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Gastric bypass surgery is among the various types of weight-loss surgeries that are available. It is one of the most common types of weight-loss surgeries in the U.S. It is generally preferred over all the other types due to its comparatively lesser complications. Gastric bypass surgery, like any weight-loss surgery, modifies the digestive system. It may do so by restricting the amount of food that can be eaten, by reducing nutrient reabsorption, or both.
When is this type of Surgery performed?
Gastric bypass surgery is generally performed after ‘changes in diet and exercise’ has not helped in losing weight.
By doing so, it also helps evade the chances of weight-related health complications, such as:
- Heart diseases, Hypertension and Stroke
- Type 2 Diabetes
- Gastroesophageal reflux disease
- Severe Sleep Apnea
Who can opt for such a procedure?
There are certain specifications relating to whether you may undergo a gastric bypass surgery or any weight-loss surgery. These primarily include:
- Body Mass Index (BMI) of 40 or higher; extremely obese category.
- BMI in the range 35-39.9; obese category accompanied by severe weight-related problems.
- BMI in the range 30-34, accompanied by severe weight-related problems.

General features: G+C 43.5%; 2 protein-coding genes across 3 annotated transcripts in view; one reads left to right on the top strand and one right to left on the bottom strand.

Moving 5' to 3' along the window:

What other Considerations are involved?
There are other considerations as well, besides being overweight that will determine whether gastric bypass surgery is right for you. These involve meeting the required medical guidelines, extensive screening, bearing the expense, your willingness for such a permanent change and participation in long-term follow-up plans, along with regular monitoring of nutrition, behavior, diet and health.
What Preparations need to be made before Surgery?
After qualifying the screening test, certain preparatory lab tests and exams are required before the surgery. Dietary specifications and medication is prescribed. A physical activity regime may be advised. Smoking and drinking is strictly prohibited.
How is the Procedure performed?
Traditionally, weight-loss surgeries were conducted using the ‘open surgery’ method - a single large incision was made in the abdomen and the necessary modifications were made. However, these procedures are now performed laparoscopically.
Several surgical instruments are inserted through other small incisions and the entire procedure is monitored using an external feed. This form of surgery involves a faster recovery.
What are the Risks and Complications?
Gastric bypass surgery involves certain short-term risks and complications. Some of these are listed below:
- Excessive blood loss or clotting
- Respiratory complications
- Leaks in the gastrointestinal system
Long-term complications include:
- Developing gallstones
- Bowel obstruction
- Formation of hernias and stomach perforations
- Diarrhea, nausea and vomiting
Before gastric bypass surgery, surgeons run some lab tests to make sure if the patient is fit for the surgery. If there are any potential risks, the surgeons usually delay the surgery. However, if the benefits of the surgery outweigh the risks, the surgeons perform the surgery immediately.